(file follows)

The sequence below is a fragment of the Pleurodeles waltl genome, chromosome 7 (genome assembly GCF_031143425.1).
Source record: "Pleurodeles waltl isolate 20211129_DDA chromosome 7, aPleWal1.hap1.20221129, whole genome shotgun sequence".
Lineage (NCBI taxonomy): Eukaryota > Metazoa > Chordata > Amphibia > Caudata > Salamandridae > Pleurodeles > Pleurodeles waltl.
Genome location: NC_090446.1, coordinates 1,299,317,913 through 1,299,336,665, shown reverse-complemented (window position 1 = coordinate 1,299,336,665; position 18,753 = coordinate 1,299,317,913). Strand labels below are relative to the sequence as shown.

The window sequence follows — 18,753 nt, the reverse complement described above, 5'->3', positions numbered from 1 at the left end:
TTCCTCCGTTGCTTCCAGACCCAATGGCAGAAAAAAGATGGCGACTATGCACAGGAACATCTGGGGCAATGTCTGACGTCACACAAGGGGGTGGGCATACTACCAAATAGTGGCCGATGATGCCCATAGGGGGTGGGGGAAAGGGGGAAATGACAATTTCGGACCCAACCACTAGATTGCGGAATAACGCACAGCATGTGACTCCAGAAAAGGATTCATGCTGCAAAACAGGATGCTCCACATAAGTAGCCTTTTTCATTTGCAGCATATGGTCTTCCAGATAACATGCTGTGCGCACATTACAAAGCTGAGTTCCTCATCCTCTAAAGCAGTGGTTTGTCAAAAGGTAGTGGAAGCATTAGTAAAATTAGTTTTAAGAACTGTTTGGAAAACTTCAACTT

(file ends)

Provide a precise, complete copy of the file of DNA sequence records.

The sequence below is a fragment of the Pleurodeles waltl genome, chromosome 7 (genome assembly GCF_031143425.1).
Source record: "Pleurodeles waltl isolate 20211129_DDA chromosome 7, aPleWal1.hap1.20221129, whole genome shotgun sequence".
Lineage (NCBI taxonomy): Eukaryota > Metazoa > Chordata > Amphibia > Caudata > Salamandridae > Pleurodeles > Pleurodeles waltl.
Genome location: NC_090446.1, coordinates 1,299,317,913 through 1,299,336,665, shown reverse-complemented (window position 1 = coordinate 1,299,336,665; position 18,753 = coordinate 1,299,317,913). Strand labels below are relative to the sequence as shown.

The window sequence follows — 18,753 nt, the reverse complement described above, 5'->3', positions numbered from 1 at the left end:
TTCCTCCGTTGCTTCCAGACCCAATGGCAGAAAAAAGATGGCGACTATGCACAGGAACATCTGGGGCAATGTCTGACGTCACACAAGGGGGTGGGCATACTACCAAATAGTGGCCGATGATGCCCATAGGGGGTGGGGGAAAGGGGGAAATGACAATTTCGGACCCAACCACTAGATTGCGGAATAACGCACAGCATGTGACTCCAGAAAAGGATTCATGCTGCAAAACAGGATGCTCCACATAAGTAGCCTTTTTCATTTGCAGCATATGGTCTTCCAGATAACATGCTGTGCGCACATTACAAAGCTGAGTTCCTCATCCTCTAAAGCAGTGGTTTGTCAAAAGGTAGTGGAAGCATTAGTAAAATTAGTTTTAAGAACTGTTTGGAAAACTTCAACTT